Shaded berms and swales offer cinnamon (Osmunda cinnamomea), Hart's tongue (Asplenium scolopendrium), lady (Athyrium filix-femina), male (Dryopteris filix-mas), moonwort (botrychium lunaria) and sensitive (Onoclea sensibilis) ferns.

Two-inch- (5.08-centimeter-) deep gravel or mulch upslope and 4- to 8-inch- (10.16- to 20.32-centimeter-) deep settling basins underneath rain garden basins promote aeration, infiltration and percolation. One-inch (2.54-centimeter) drought-provoked watering supplements, 4- to 6-inch (10.16- to 15.24-centimeter) pruning lengths and 6- to 8-inch (15.24- to 20.32-centimeter) mowing heights qualify as first-year upkeep.
Three- to seven-member clusters of the same species render dramatic, efficacious, flavorful service from purple coneflower (Echinacea purpurea), swamp milkweed (Asclepias incarnata) and yarrow (Achillea millefolium). Currant (Ribes), holly (Ilex), spicebush (Lindera benzoin), sumac (Rhus), thimbleberry (Rubus) and wax-myrtle (Myrica) shrubs and mountain-ash (Sorbus) and willow (Salix) trees support similarly clustered services.
North American Fathers day rain gardens take away runoff, take in beneficial wildlife, take off November through February and take on colorful fragrances March through October.

A rain garden may be part of a larger framework of low impact development (LID) through rain water management via such features as bioswale, biorention cell, level spreader, native landscaping and pervious paving: illustration by Doug Adamson/RDG Planning & Design provided by USDA-NRCS in Des Moines, Iowa, via USDA NRCS (Natural Resources Conservation Service) Iowa

Acknowledgment
My special thanks to talented artists and photographers/concerned organizations who make their fine images available on the internet.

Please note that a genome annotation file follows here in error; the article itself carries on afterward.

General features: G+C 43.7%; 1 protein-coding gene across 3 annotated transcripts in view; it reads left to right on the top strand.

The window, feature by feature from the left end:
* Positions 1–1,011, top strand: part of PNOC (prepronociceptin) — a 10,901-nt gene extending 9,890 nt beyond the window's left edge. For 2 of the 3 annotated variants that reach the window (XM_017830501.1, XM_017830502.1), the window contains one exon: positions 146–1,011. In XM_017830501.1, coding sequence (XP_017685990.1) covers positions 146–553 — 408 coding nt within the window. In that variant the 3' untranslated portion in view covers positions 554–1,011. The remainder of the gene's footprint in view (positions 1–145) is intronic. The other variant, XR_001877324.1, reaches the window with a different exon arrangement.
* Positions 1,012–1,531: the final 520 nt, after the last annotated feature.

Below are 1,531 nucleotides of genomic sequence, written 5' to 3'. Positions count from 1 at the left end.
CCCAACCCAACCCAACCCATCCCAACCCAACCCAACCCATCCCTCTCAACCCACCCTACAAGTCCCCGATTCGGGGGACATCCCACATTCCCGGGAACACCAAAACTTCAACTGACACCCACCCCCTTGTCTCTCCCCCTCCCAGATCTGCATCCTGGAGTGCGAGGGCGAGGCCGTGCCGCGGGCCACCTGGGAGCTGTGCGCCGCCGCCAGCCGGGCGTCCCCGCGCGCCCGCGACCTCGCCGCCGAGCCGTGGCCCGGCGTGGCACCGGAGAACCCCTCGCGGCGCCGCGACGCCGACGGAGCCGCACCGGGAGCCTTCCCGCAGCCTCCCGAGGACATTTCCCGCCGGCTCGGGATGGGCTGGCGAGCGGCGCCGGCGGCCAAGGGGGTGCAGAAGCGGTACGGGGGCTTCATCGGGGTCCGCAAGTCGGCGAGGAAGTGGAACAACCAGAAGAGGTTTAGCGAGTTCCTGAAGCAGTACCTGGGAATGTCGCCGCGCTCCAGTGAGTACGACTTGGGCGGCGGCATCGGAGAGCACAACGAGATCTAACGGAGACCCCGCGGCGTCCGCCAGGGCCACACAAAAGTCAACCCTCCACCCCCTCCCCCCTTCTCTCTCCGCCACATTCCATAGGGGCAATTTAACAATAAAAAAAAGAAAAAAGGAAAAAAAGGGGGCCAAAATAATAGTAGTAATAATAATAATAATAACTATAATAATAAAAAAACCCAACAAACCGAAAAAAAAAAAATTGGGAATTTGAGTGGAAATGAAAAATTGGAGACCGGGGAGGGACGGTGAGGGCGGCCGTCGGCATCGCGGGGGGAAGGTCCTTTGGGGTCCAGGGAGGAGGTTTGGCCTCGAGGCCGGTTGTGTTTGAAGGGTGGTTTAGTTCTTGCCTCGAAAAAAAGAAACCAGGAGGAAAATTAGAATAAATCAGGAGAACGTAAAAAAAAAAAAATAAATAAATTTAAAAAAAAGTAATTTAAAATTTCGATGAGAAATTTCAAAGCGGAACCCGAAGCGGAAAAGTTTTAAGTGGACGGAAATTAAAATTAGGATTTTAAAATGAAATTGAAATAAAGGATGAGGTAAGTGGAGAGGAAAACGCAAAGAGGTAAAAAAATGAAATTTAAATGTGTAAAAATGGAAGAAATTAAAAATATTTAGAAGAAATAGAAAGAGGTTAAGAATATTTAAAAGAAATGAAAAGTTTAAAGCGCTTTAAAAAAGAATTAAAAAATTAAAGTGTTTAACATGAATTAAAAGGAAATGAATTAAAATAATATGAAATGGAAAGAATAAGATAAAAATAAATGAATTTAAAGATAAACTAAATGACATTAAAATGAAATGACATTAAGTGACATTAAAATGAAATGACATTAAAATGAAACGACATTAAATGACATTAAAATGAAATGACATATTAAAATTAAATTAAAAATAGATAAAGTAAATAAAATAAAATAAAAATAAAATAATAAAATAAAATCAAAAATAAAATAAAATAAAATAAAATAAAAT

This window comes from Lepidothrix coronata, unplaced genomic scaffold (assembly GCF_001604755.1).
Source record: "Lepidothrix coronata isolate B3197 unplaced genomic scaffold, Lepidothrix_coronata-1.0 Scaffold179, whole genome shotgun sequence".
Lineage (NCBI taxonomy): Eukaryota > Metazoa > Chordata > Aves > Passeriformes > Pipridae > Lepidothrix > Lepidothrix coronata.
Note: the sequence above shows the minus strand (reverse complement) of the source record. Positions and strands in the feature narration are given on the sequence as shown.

Image credits:
Neighborhood settings may easily accommodate rain gardens: illustration by Doug Adamson/RDG Planning & Design provided by USDA-NRCS in Des Moines, Iowa, via USDA NRCS (Natural Resources Conservation Service) Iowa @ https://www.nrcs.usda.gov/wps/portal/nrcs/detail/ia/newsroom/factsheets/?cid=nrcs142p2_008527
A rain garden may be part of a larger framework of low impact development (LID) through rain water management via such features as bioswale, bioretention cell, level spreader, native landscaping and pervious paving: illustration by Doug Adamson/RDG Planning & Design provided by USDA-NRCS in Des Moines, Iowa, via USDA NRCS (Natural Resources Conservation Service) Iowa @ https://www.nrcs.usda.gov/wps/portal/nrcs/detail/ia/newsroom/factsheets/?cid=nrcs142p2_008518

For further information:
Dunnett, Nigel; and Clayden, Andy. 2007. Rain Gardens: Managing Water Sustainably in the Garden and Designed Landscape. Portland OR: Timber Press, Inc.
Kraus, Helen; and Spafford, Anne. 2009. Rain Gardening in the South: Ecologically Designed Gardens for Drought, Deluge, and Everything in Between. Hillsborough NC: ENO Publishers.
Steiner, Lynn M.; and Domm, Robert W. 2012. Rain Gardens: Sustainable Landscaping for a Beautiful Yard and a Healthy World. Minneapolis MN: Voyageur Press.
Wallace, Terry. 2008. The Rain Garden Planner. Atglen PA: Schiffer Publishing.
Woelfle-Erskine, Cleo; and Uncapher, Apryl. 2012. Creating Rain Gardens: Capturing the Rain for Your Own Water-Efficient Garden. Portland OR; and London, England, United Kingdom: Timber Press.